1
$\begingroup$

Let's assume we have a finite group G, where G contains ${e, g_1, g_2, g_3, ..., g_n}$, what would $C(g_1)\cup C(g_2)\cup C(g_3)\cup ...\cup C(g_n)$ be?

Well, first, the centralizer of a group is defined as $C_G(S) = (g \in G$ | $gs = sg$ for all $s \in S)$.

Going from there, I've found that the answer is the subgroup all elements in the group, assuming every element is its own centralizer and e is always a centralizer too.

There's also the intersection of the previous statement, i.e. $C(g_1)\cap C(g_2)\cap C(g_3)\cap ...\cap C(g_n)$ - which I got to be the subgroup of all elements in the group, since every element is its own centralizer and so is $e$.

I'm assuming I did something wrong here, because it doesn't make sense that they're important yet I get the same result from both. Any ideas on how to go about solving this?

$\endgroup$
  • $\begingroup$ Are you saying that $e,g_1,\ldots g_n$ are all the elements? $\endgroup$ – rschwieb Sep 29 '16 at 16:19
  • $\begingroup$ @rschwieb Yeah, all the elements in the group G. $\endgroup$ – Andrew Raleigh Sep 29 '16 at 16:25
  • 2
    $\begingroup$ In general, $\bigcup_{e\neq g\in G}C_G(g)=G$ and $\bigcap_{e\neq g\in G}C_G(g)=Z(G)$, the center of the group. I'm just saying it has nothing to do with finiteness of the group or anything. $\endgroup$ – rschwieb Sep 29 '16 at 17:39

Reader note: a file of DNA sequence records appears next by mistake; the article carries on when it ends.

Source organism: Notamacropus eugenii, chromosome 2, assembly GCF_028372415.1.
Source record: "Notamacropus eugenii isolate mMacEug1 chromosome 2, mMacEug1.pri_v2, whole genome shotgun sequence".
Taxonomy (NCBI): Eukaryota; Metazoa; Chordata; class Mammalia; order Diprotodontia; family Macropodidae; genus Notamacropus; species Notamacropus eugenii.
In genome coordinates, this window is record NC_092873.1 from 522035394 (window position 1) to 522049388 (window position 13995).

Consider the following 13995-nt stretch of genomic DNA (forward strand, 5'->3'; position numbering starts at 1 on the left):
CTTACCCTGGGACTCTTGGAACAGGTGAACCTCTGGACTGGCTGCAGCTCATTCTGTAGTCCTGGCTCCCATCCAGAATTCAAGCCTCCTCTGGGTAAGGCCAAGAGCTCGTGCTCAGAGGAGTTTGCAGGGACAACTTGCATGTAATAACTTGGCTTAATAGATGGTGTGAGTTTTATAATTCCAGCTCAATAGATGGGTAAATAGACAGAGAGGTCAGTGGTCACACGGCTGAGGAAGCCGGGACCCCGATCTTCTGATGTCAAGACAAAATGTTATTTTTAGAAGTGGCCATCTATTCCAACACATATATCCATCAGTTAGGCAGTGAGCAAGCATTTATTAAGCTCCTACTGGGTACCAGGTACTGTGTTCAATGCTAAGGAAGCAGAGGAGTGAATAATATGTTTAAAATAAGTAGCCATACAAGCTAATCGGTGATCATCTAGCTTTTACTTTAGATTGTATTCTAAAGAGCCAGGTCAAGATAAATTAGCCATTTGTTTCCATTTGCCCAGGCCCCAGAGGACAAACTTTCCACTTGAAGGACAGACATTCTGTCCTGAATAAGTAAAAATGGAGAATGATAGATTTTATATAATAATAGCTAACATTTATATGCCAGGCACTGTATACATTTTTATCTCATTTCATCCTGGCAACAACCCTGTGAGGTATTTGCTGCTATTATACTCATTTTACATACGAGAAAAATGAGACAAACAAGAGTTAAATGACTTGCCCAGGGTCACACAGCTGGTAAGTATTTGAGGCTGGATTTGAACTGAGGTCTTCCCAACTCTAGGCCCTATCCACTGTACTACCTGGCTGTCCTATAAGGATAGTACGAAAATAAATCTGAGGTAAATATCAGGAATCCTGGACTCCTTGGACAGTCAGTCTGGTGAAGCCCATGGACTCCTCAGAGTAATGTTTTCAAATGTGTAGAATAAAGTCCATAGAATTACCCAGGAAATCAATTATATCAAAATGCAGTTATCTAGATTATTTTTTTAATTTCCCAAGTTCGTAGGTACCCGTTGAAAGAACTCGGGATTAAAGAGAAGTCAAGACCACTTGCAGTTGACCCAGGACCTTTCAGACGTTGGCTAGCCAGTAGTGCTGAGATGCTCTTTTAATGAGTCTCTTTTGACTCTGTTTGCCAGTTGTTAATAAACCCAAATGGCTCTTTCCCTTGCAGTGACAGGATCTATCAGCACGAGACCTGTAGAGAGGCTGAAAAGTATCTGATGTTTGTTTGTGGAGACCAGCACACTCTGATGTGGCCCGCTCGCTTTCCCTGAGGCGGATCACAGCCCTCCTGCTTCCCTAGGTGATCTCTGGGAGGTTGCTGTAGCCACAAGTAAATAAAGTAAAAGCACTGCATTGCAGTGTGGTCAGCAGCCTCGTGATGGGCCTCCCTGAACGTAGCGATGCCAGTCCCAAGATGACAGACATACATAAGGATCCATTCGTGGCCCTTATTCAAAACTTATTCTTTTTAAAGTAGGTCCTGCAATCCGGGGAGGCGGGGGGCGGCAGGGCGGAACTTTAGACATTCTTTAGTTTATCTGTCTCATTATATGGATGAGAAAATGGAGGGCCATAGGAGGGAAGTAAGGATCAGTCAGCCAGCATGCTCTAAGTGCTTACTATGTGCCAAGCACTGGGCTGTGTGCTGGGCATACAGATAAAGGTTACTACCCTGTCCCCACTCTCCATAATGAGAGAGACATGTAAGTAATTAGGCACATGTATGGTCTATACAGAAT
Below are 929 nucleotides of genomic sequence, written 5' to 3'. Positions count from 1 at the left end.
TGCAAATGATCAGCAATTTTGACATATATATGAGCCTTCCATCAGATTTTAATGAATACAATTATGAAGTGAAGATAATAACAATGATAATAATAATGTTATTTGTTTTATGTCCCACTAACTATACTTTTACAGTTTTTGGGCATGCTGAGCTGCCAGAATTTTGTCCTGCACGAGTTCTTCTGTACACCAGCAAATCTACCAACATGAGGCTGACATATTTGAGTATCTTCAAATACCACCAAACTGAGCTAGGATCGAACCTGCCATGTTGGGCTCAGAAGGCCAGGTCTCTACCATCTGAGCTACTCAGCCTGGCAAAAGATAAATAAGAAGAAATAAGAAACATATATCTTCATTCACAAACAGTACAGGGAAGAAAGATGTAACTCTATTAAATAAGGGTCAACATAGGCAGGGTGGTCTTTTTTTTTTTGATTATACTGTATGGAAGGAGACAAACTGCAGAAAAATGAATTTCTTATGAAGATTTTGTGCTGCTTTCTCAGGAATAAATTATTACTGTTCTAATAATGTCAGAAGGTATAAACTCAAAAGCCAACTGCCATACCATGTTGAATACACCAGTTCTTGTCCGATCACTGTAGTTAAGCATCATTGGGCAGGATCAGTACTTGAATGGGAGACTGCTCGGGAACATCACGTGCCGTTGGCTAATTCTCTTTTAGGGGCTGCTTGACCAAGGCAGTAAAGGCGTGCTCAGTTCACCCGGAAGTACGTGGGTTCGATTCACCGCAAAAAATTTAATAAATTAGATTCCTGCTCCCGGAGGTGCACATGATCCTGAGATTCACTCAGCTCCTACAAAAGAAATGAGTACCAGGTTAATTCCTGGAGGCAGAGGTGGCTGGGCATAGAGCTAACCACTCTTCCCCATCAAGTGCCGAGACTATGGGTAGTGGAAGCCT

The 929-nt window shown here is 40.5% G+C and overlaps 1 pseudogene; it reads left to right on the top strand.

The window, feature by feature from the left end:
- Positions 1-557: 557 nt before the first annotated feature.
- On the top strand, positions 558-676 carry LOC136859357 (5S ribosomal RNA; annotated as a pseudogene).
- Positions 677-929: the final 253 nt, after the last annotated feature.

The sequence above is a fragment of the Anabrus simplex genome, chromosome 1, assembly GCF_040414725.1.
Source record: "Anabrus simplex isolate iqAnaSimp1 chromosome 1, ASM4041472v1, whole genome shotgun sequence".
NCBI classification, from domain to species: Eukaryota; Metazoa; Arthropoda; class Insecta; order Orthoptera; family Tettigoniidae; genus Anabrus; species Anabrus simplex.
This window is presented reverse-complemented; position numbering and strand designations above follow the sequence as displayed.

2
$\begingroup$

I think $C_G(S)=\{g\in{G}\;|\; gs=sg \text{ for all } s\in{S}\}$ would make much more sense: all the elements of $G$ that commute with every element of $S$. So we get:

$C(g_1)\cap...\cap C(g_n)$ is the set of all elements of $G$ that commute with every single $g_i$.

$C(g_1)\cup...\cup C(g_n)$ is the set of all elements of $G$ that commute with at least one of the $g_i$.

$\endgroup$
  • $\begingroup$ Yeah you're right, I fixed it. Can I ask how you reached the conclusion? $\endgroup$ – Andrew Raleigh Sep 29 '16 at 16:26
  • $\begingroup$ Well, usually one denotes $a\in{A},b\in{B}...$ etc. Apart from that, if it really were $s\in{G}$ in the definition of the set, then the $S$ wouldn't have any impact on that definition. $\endgroup$ – Janik Sep 29 '16 at 16:30
2
$\begingroup$

If $G = \{ e, g_1, \ldots, g_n \}$, then the union of centralizers $C(g_1) \cup \ldots \cup C(g_n)$ is the whole $G$, as $g_i \in C(g_i)$.

$\endgroup$

Your Answer

By clicking “Post Your Answer”, you agree to our terms of service, privacy policy and cookie policy

Not the answer you're looking for? Browse other questions tagged or ask your own question.